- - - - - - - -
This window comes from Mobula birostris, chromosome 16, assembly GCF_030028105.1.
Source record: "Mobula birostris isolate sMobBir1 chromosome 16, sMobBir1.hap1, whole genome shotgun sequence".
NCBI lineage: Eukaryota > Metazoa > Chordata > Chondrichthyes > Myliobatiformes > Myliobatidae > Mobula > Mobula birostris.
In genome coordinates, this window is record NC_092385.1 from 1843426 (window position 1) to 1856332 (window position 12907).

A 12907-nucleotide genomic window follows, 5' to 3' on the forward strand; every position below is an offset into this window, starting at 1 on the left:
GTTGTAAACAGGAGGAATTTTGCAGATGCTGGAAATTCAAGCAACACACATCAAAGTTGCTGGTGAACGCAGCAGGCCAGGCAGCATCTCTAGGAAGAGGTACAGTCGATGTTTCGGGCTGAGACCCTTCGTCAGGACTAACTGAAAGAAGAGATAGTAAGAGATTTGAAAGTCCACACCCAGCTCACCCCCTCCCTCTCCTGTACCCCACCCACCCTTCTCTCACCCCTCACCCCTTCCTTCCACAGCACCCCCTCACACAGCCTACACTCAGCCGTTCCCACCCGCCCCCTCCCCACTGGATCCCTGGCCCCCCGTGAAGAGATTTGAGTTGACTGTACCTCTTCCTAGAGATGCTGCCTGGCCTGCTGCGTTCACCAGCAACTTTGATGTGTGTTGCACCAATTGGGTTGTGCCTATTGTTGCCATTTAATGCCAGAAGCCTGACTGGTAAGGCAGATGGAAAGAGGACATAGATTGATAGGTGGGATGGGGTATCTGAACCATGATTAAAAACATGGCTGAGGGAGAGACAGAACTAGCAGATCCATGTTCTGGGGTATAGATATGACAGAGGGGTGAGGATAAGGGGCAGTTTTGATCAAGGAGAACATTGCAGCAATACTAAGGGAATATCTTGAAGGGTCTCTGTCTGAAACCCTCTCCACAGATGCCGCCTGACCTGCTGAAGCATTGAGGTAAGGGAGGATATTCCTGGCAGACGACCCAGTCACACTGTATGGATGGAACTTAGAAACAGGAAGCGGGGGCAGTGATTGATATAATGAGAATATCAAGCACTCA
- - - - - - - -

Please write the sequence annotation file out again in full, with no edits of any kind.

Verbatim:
This window comes from Mobula birostris, chromosome 16, assembly GCF_030028105.1.
Source record: "Mobula birostris isolate sMobBir1 chromosome 16, sMobBir1.hap1, whole genome shotgun sequence".
NCBI lineage: Eukaryota > Metazoa > Chordata > Chondrichthyes > Myliobatiformes > Myliobatidae > Mobula > Mobula birostris.
In genome coordinates, this window is record NC_092385.1 from 1843426 (window position 1) to 1856332 (window position 12907).

A 12907-nucleotide genomic window follows, 5' to 3' on the forward strand; every position below is an offset into this window, starting at 1 on the left:
GTTGTAAACAGGAGGAATTTTGCAGATGCTGGAAATTCAAGCAACACACATCAAAGTTGCTGGTGAACGCAGCAGGCCAGGCAGCATCTCTAGGAAGAGGTACAGTCGATGTTTCGGGCTGAGACCCTTCGTCAGGACTAACTGAAAGAAGAGATAGTAAGAGATTTGAAAGTCCACACCCAGCTCACCCCCTCCCTCTCCTGTACCCCACCCACCCTTCTCTCACCCCTCACCCCTTCCTTCCACAGCACCCCCTCACACAGCCTACACTCAGCCGTTCCCACCCGCCCCCTCCCCACTGGATCCCTGGCCCCCCGTGAAGAGATTTGAGTTGACTGTACCTCTTCCTAGAGATGCTGCCTGGCCTGCTGCGTTCACCAGCAACTTTGATGTGTGTTGCACCAATTGGGTTGTGCCTATTGTTGCCATTTAATGCCAGAAGCCTGACTGGTAAGGCAGATGGAAAGAGGACATAGATTGATAGGTGGGATGGGGTATCTGAACCATGATTAAAAACATGGCTGAGGGAGAGACAGAACTAGCAGATCCATGTTCTGGGGTATAGATATGACAGAGGGGTGAGGATAAGGGGCAGTTTTGATCAAGGAGAACATTGCAGCAATACTAAGGGAATATCTTGAAGGGTCTCTGTCTGAAACCCTCTCCACAGATGCCGCCTGACCTGCTGAAGCATTGAGGTAAGGGAGGATATTCCTGGCAGACGACCCAGTCACACTGTATGGATGGAACTTAGAAACAGGAAGCGGGGGCAGTGATTGATATAATGAGAATATCAAGCACTCA